Gothic "Voodoo" in Africa and Haiti

Eric James Montgomery


This paper seeks to historicize and demystify “Voodoo” religion in Africa and Haiti while also drawing comparisons and contrasts to concepts and themes related to “the gothic”. What is assumed to be “supernatural” or “paranormal” in Western and Gothic circles has long been a part of everyday reality for many peoples of African descent and devotees of Vodun in Western Africa and Vodou in Haiti. Tropes that are essential to realms of the gothic (supernatural characters, mystery, the macabre, spirits, and paranormal entities) — are also central to the cosmology and liturgy of so-called “Voodoo”. As “the gothic” undergoes a resurgence in academic and popular cultures, so too does “Voodoo” religion. And yet, both terms continue to be conflated by popular culture, and by equating “voodoo” with “the gothic”, the true spirt of both concepts become confounded. A certain racialized Eurocentric hegemony devalues one of the world’s least understood religions (“Voodoo”) by equating it with equally distorted concepts of “the gothic”. As globalization transforms society, and the neo-liberal order creates more uncertainty, the continued distortion of both terms continues. Vodun does more than just speak to the unknown, it is an ancient organizing principle and way of life for millions of followers. Vodou/Vodun are not cognates of the “American Zombie gothic”, but rather, are a mode of survival and offer a way of seeing and being in an unpredictable world.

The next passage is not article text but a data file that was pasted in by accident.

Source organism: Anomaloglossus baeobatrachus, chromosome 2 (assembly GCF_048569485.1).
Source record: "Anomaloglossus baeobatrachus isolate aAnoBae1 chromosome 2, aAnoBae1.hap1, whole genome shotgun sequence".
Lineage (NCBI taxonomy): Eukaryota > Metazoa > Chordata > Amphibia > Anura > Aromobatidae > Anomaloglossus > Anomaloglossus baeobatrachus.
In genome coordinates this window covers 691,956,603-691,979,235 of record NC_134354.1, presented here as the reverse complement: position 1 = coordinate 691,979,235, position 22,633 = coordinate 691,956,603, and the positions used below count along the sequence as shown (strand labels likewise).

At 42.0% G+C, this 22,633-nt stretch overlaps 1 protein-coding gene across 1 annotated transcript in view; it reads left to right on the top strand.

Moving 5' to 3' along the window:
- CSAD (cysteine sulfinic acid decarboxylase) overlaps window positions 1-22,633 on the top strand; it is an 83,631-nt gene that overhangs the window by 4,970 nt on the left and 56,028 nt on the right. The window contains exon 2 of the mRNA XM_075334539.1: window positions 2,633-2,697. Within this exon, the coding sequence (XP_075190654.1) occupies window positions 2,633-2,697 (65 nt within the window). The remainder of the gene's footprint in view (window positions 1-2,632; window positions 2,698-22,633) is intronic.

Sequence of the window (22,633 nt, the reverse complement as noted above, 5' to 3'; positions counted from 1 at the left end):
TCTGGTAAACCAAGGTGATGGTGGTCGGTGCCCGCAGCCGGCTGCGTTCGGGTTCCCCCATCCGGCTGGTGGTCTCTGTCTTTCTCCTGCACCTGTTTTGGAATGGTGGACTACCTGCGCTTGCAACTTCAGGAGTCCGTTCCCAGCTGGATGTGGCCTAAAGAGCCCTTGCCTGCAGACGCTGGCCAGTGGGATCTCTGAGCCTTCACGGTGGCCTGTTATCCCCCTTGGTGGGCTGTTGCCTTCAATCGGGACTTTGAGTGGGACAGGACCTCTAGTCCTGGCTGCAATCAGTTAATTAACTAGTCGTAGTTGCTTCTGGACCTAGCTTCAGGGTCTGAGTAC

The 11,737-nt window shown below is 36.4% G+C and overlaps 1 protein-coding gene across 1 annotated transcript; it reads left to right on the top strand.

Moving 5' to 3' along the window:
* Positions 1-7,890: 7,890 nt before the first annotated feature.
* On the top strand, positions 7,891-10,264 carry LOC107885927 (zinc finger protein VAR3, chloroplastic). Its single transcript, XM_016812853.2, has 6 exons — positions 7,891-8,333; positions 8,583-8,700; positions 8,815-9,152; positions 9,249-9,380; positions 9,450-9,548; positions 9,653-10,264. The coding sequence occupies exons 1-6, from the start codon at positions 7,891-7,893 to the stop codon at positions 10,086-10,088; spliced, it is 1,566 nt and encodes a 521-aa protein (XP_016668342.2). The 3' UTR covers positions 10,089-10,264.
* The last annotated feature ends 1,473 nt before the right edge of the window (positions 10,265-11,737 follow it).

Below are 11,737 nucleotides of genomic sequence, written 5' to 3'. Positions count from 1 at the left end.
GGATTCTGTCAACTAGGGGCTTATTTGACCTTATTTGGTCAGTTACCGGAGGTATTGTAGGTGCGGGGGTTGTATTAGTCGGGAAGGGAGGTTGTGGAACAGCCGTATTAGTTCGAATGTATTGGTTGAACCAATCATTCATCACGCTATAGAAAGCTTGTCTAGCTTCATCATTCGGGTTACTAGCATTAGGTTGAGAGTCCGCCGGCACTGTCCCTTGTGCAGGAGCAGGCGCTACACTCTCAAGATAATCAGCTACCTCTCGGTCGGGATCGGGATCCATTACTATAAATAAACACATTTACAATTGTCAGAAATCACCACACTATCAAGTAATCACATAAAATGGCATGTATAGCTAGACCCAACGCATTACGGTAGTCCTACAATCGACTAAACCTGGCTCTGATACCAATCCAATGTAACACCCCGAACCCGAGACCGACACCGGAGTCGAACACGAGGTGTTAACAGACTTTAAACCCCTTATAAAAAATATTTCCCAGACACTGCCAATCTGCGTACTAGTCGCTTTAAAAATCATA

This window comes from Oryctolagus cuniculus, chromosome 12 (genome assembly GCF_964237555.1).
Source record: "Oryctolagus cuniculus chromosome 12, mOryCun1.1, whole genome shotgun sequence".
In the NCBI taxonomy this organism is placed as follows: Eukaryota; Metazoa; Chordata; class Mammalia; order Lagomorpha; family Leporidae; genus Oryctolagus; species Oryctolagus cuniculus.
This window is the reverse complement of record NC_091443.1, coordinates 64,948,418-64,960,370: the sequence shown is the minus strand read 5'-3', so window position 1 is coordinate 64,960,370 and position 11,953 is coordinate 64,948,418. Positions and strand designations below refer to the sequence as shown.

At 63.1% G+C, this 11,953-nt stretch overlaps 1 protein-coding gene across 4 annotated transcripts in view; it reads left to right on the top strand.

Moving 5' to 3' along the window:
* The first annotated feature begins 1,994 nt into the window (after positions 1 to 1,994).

Voodoo; Vodun; Gothic; Neoliberalism; Africa; Haiti; cultural anthropology

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